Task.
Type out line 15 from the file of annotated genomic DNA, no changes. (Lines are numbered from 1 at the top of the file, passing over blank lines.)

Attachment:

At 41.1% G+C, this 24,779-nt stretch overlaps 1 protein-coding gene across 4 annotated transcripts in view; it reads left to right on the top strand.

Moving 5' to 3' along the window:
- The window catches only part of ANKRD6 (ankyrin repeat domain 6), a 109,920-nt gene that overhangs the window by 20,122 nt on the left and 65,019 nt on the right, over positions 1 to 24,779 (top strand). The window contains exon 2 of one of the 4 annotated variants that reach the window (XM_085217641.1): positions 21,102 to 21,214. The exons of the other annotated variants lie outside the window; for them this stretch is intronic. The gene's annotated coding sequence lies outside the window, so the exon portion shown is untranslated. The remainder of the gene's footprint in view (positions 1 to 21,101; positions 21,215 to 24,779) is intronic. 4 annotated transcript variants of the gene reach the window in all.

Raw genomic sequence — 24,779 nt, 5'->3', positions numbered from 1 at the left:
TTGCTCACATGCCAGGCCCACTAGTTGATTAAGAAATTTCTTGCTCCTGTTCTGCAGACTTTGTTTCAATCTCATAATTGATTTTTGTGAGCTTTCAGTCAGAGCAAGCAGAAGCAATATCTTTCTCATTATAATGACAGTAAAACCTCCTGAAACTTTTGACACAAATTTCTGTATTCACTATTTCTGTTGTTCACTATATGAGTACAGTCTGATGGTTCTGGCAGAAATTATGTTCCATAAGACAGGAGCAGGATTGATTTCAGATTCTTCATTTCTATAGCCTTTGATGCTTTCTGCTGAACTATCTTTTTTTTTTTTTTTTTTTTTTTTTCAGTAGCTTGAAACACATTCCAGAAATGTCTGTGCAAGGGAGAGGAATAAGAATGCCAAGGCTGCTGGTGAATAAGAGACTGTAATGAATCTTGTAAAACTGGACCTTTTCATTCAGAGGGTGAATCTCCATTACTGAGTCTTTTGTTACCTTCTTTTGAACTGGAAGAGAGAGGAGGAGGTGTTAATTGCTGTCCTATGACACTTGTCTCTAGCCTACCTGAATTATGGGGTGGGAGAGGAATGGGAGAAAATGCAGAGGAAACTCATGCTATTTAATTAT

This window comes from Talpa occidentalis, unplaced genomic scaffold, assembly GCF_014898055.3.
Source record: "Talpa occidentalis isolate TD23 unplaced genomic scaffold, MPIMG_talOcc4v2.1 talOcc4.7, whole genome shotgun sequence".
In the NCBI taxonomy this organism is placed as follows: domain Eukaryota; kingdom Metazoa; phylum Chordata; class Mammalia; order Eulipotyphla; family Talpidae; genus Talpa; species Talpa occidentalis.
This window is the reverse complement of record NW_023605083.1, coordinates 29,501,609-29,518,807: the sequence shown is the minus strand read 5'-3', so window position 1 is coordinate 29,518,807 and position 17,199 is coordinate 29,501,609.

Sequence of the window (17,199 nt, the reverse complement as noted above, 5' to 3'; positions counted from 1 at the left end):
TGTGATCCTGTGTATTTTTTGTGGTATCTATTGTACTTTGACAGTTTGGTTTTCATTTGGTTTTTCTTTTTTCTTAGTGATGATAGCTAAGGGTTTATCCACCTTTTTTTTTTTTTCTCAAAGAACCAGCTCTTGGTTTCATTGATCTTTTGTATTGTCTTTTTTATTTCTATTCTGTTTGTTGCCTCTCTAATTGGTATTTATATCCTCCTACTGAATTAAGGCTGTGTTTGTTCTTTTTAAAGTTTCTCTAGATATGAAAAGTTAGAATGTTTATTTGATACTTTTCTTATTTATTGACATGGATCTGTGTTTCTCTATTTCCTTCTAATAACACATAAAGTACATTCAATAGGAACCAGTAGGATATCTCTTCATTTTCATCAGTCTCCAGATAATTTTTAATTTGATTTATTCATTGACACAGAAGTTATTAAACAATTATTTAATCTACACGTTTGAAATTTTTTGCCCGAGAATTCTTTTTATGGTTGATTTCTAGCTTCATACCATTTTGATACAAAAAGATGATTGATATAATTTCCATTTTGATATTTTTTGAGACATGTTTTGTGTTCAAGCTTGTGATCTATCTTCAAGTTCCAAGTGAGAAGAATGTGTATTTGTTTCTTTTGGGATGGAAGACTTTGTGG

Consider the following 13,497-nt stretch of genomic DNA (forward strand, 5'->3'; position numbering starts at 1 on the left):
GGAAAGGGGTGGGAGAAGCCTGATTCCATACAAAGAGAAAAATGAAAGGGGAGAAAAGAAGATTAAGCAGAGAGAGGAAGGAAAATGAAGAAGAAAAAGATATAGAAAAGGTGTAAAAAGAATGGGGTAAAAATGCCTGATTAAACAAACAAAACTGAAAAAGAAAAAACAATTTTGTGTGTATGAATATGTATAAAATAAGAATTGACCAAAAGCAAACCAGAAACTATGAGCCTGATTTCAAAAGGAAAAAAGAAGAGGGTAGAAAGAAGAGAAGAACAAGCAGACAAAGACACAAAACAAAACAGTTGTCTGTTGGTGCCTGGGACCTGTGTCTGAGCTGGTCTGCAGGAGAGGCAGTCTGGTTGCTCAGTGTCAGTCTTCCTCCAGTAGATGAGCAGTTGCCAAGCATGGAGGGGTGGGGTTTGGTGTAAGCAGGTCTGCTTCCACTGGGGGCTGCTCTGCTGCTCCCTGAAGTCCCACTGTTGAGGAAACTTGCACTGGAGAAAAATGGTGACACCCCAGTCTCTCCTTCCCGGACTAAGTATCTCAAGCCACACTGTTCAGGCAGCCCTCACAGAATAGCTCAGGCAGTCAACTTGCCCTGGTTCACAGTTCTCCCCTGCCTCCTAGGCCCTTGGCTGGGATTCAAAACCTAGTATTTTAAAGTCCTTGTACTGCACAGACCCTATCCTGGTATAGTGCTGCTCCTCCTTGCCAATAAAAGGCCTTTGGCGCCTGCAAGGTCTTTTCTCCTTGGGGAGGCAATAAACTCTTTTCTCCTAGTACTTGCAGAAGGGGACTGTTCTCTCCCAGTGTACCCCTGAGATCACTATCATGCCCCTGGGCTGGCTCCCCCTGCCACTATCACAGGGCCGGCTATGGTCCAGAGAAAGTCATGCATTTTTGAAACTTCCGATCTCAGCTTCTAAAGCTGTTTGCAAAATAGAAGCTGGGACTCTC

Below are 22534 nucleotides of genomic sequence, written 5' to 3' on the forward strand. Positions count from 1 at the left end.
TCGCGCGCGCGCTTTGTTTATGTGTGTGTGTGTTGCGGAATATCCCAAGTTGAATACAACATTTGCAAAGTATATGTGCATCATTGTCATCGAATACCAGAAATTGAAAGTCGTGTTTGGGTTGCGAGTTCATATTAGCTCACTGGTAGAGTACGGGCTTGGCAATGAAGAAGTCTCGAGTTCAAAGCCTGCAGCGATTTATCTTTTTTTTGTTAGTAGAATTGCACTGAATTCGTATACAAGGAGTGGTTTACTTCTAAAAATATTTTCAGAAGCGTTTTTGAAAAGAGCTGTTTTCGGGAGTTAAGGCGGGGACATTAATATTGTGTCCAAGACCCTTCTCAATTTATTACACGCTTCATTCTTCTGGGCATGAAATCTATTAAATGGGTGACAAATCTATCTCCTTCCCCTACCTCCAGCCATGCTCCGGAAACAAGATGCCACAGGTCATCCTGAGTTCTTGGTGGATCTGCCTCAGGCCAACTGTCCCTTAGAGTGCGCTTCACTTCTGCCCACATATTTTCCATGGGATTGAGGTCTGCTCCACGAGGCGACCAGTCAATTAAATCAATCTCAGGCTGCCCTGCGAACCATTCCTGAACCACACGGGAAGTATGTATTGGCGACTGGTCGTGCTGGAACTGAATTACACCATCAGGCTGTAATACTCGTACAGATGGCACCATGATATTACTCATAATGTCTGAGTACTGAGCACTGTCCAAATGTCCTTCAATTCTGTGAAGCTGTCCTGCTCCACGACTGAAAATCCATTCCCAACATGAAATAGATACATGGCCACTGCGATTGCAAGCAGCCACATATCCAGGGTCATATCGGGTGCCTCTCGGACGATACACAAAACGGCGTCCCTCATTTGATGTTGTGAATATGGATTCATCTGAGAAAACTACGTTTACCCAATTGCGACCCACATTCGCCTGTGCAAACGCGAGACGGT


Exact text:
TCGCGCGCGCGCTTTGTTTATGTGTGTGTGTGTTGCGGAATATCCCAAGTTGAATACAACATTTGCAAAGTATATGTGCATCATTGTCATCGAATACCAGAAATTGAAAGTCGTGTTTGGGTTGCGAGTTCATATTAGCTCACTGGTAGAGTACGGGCTTGGCAATGAAGAAGTCTCGAGTTCAAAGCCTGCAGCGATTTATCTTTTTTTTGTTAGTAGAATTGCACTGAATTCGTATACAAGGAGTGGTTTACTTCTAAAAATATTTTCAGAAGCGTTTTTGAAAAGAGCTGTTTTCGGGAGTTAAGGCGGGGACATTAATATTGTGTCCAAGACCCTTCTCAATTTATTACACGCTTCATTCTTCTGGGCATGAAATCTATTAAATGGGTGACAAATCTATCTCCTTCCCCTACCTCCAGCCATGCTCCGGAAACAAGATGCCACAGGTCATCCTGAGTTCTTGGTGGATCTGCCTCAGGCCAACTGTCCCTTAGAGTGCGCTTCACTTCTGCCCACATATTTTCCATGGGATTGAGGTCTGCTCCACGAGGCGACCAGTCAATTAAATCAATCTCAGGCTGCCCTGCGAACCATTCCTGAACCACACGGGAAGTATGTATTGGCGACTGGTCGTGCTGGAACTGAATTACACCATCAGGCTGTAATACTCGTACAGATGGCACCATGATATTACTCATAATGTCTGAGTACTGAGCACTGTCCAAATGTCCTTCAATTCTGTGAAGCTGTCCTGCTCCACGACTGAAAATCCATTCCCAACATGAAATAGATACATGGCCACTGCGATTGCAAGCAGCCACATATCCAGGGTCATATCGGGTGCCTCTCGGACGATACACAAAACGGCGTCCCTCATTTGATGTTGTGAATATGGATTCATCTGAGAAAACTACGTTTACCCAATTGCGACCCACATTCGCCTGTGCAAACGCGAGACGGT